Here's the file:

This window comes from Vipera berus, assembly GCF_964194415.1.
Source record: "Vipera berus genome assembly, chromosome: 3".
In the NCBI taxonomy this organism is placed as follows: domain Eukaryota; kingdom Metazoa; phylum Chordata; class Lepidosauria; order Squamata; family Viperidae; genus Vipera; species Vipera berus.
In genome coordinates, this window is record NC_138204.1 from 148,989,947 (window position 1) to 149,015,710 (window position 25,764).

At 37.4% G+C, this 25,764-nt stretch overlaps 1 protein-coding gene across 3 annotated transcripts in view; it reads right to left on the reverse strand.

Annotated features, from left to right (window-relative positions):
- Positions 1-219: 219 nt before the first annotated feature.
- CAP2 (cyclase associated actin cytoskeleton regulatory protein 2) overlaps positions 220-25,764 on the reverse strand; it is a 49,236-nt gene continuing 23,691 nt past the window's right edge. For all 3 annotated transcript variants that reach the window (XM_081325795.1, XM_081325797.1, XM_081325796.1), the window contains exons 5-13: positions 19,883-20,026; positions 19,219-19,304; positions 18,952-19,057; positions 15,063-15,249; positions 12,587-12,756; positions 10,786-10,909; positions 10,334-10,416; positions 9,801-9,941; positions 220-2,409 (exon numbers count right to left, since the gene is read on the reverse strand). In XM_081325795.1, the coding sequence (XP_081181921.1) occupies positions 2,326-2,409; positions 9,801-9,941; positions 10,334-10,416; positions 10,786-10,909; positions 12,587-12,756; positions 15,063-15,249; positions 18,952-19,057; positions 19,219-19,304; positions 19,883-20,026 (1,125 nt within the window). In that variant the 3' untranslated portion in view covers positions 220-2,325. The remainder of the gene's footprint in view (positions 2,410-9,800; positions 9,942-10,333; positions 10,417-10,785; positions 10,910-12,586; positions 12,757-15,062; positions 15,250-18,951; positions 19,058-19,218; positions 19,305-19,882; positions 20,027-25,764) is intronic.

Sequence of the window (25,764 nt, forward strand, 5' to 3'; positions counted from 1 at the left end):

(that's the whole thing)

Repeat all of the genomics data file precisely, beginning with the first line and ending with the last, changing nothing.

This window comes from Vipera berus, assembly GCF_964194415.1.
Source record: "Vipera berus genome assembly, chromosome: 3".
In the NCBI taxonomy this organism is placed as follows: domain Eukaryota; kingdom Metazoa; phylum Chordata; class Lepidosauria; order Squamata; family Viperidae; genus Vipera; species Vipera berus.
In genome coordinates, this window is record NC_138204.1 from 148,989,947 (window position 1) to 149,015,710 (window position 25,764).

At 37.4% G+C, this 25,764-nt stretch overlaps 1 protein-coding gene across 3 annotated transcripts in view; it reads right to left on the reverse strand.

Annotated features, from left to right (window-relative positions):
- Positions 1-219: 219 nt before the first annotated feature.
- CAP2 (cyclase associated actin cytoskeleton regulatory protein 2) overlaps positions 220-25,764 on the reverse strand; it is a 49,236-nt gene continuing 23,691 nt past the window's right edge. For all 3 annotated transcript variants that reach the window (XM_081325795.1, XM_081325797.1, XM_081325796.1), the window contains exons 5-13: positions 19,883-20,026; positions 19,219-19,304; positions 18,952-19,057; positions 15,063-15,249; positions 12,587-12,756; positions 10,786-10,909; positions 10,334-10,416; positions 9,801-9,941; positions 220-2,409 (exon numbers count right to left, since the gene is read on the reverse strand). In XM_081325795.1, the coding sequence (XP_081181921.1) occupies positions 2,326-2,409; positions 9,801-9,941; positions 10,334-10,416; positions 10,786-10,909; positions 12,587-12,756; positions 15,063-15,249; positions 18,952-19,057; positions 19,219-19,304; positions 19,883-20,026 (1,125 nt within the window). In that variant the 3' untranslated portion in view covers positions 220-2,325. The remainder of the gene's footprint in view (positions 2,410-9,800; positions 9,942-10,333; positions 10,417-10,785; positions 10,910-12,586; positions 12,757-15,062; positions 15,250-18,951; positions 19,058-19,218; positions 19,305-19,882; positions 20,027-25,764) is intronic.

Sequence of the window (25,764 nt, forward strand, 5' to 3'; positions counted from 1 at the left end):